04 October 2011

Reflections on A Concentration Camp

I'm visiting Auschwitz with a friend whose father survived the horror to move to the USA and start a new life, after which my friend was born. He has felt a need to connect with this part of his history, and I, as one who is so often disconnected from my personal history, am glad to accompany him.
Of course, as modern Americans, most of us have known no real hardship: our parents lived through the Depression, and though the recent unpleasantness has been just that for many of us, those who are really impacted are out of sight.

Krakow is the closest major city, so we base ourselves there.
It is one of the most beautiful, preserved, and vibrant cities I have seen. The Poles have been abused, traded back and forth, and almost seemingly forgotten. But they have produced some of the greatest intellectuals, artists, and scientists the world has known; one need only mention Chopin.

In touring the camp, I can't help but be bombarded by multiple thoughts: how could people do this to each other? How could one person do that to another person? What is modern Germany's relation to what happened here? And then there are more prosaic thoughts as an artist and journalist: What remains of what was here? Should this place be declared off limits due to the fact that we are literally walking on the ashes of thousands of people? Can we learn the proper lessons from this place?

Entrance of camp: "Work Makes You Free"

The Nazis attempted to destroy much of Auschwitz once it was clear the jig was up for them. And the Poles built up the museum in the 50's, and of course any restoration is not the same as the original. Millions of people have passed through this place since, and they have all left their mark. I found myself looking for original things to photograph: manhole covers, locks, rusted hinges that looked of the period, the chimneys that remained from the destroyed bunkhouses. Some of the interesting things that I wanted to photograph (and did) seem suspiciously as if they might be relics of the tourists, not prisoners: ashes in the heating stoves, graffiti scratched in to the plaster walls.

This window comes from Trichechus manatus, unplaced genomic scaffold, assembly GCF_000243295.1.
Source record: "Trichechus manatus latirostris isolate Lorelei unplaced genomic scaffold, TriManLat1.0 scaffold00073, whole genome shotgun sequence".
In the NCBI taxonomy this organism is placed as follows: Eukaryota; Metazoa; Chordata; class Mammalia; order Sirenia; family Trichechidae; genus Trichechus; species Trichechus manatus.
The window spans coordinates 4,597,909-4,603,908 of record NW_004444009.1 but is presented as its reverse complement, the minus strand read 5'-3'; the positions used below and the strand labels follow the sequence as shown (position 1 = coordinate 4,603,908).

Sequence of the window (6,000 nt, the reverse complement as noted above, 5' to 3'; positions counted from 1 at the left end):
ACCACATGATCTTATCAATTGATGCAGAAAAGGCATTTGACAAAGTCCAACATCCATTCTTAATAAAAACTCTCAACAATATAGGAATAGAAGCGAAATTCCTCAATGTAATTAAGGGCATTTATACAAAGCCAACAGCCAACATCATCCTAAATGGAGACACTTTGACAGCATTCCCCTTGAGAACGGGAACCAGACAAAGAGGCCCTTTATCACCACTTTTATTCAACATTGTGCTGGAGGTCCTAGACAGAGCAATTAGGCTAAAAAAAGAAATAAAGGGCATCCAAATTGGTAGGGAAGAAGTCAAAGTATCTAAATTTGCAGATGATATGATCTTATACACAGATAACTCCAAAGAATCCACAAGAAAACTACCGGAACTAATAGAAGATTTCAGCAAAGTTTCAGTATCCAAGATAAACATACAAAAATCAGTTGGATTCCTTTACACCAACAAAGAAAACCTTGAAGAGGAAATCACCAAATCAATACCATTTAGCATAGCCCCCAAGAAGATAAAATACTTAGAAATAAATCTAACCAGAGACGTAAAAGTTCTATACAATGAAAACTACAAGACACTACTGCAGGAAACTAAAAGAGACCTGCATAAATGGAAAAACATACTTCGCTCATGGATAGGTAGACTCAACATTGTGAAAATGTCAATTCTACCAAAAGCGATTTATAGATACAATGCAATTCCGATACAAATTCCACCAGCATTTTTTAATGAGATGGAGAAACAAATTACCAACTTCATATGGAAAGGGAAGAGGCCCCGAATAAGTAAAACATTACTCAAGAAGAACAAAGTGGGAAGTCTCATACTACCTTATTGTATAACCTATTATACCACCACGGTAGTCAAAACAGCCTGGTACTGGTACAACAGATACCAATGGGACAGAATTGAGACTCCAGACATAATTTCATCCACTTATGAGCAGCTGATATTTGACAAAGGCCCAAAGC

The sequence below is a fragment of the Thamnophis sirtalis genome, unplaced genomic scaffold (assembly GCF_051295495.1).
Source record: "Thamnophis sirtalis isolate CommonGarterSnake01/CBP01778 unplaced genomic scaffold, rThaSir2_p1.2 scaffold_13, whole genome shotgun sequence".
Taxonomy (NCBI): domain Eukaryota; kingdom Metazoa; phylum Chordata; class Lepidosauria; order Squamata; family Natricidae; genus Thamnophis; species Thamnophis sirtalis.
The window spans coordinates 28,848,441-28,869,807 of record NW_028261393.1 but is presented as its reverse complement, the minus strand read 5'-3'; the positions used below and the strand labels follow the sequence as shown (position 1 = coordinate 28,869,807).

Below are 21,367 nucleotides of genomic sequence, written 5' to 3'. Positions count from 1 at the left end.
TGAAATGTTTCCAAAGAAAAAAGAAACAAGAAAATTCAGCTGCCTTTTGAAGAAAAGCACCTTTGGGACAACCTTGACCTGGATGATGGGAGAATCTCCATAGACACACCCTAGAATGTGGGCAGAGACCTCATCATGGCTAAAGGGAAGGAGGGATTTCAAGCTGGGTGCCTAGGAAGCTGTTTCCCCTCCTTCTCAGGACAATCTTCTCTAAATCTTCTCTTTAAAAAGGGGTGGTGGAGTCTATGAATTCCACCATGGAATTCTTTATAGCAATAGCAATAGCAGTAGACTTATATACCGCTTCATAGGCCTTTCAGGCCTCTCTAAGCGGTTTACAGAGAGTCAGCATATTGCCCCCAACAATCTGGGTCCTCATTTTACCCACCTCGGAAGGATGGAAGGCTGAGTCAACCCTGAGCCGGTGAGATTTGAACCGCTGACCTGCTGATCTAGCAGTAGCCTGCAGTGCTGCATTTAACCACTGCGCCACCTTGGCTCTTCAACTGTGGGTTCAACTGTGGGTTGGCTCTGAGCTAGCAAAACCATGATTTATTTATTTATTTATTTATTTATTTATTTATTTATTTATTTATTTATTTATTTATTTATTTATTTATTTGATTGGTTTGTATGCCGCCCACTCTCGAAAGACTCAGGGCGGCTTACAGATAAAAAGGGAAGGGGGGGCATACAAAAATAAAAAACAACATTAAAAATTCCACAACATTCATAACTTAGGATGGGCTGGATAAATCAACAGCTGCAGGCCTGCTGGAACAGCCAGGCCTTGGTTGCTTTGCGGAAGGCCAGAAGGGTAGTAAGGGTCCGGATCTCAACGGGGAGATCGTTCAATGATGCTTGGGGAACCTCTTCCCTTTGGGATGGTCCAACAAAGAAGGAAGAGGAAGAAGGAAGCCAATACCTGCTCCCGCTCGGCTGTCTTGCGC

Prosthetic limbs stolen from Jewish prisoners
It's well known that regular people can perform heinous acts on their fellows, especially when told to do so by a superior. And the greater the “us/them” dichotomy, the easier it is for an individual to justify, witness “gooks.” I have many German friends (admittedly, most are intellectuals); they all carry a burden of guilt from the Nazi days. That said, we have all read about the resurgence of Nazism, especially in the East.

Mostly, I reflect on the meaning to myself and my country. While Germans have undergone deep soul-searching due to this horror, I do not sense the same at home where we have perpetrated our own abominations. Let's begin with the treatment of the first Americans: willful, methodical slaughter, genocide, and theft of their lands. Then of course one thinks of the slavery issue, primarily associated with the South. But these are nightmares far in the past, and not likely to be dredged up for consideration. On the other hand, our contemplation of Vietnam rarely, if ever goes beyond the domestic impacts of “The American War,” yet estimates of the number of dead range from 1.5 to over 3 million. Our application of hebicide defoliants alone fills me with horror. According to Wikipedia, the USA sprayed 12% of the total land area of South Vietnam at concentrations far greater than the “manufacturer's suggested application.” We targeted food crops, causing mass starvation and population migrations, and poisoning the entire ecosystem to this day. The effects persist to the present. I have been there and have seen the birth defects in the present population. Interestingly, I did not encounter any animosity.

Then there are our current wars: It's a safe guess that over a million Iraqi civilians have been killed in our foray, maybe 25,000 in Afghanistan. Civilians. But we will never know. And we don't seem to care.
And we haven't even discussed our torture policies which continue to this day.
Land of the free, home of the brave?

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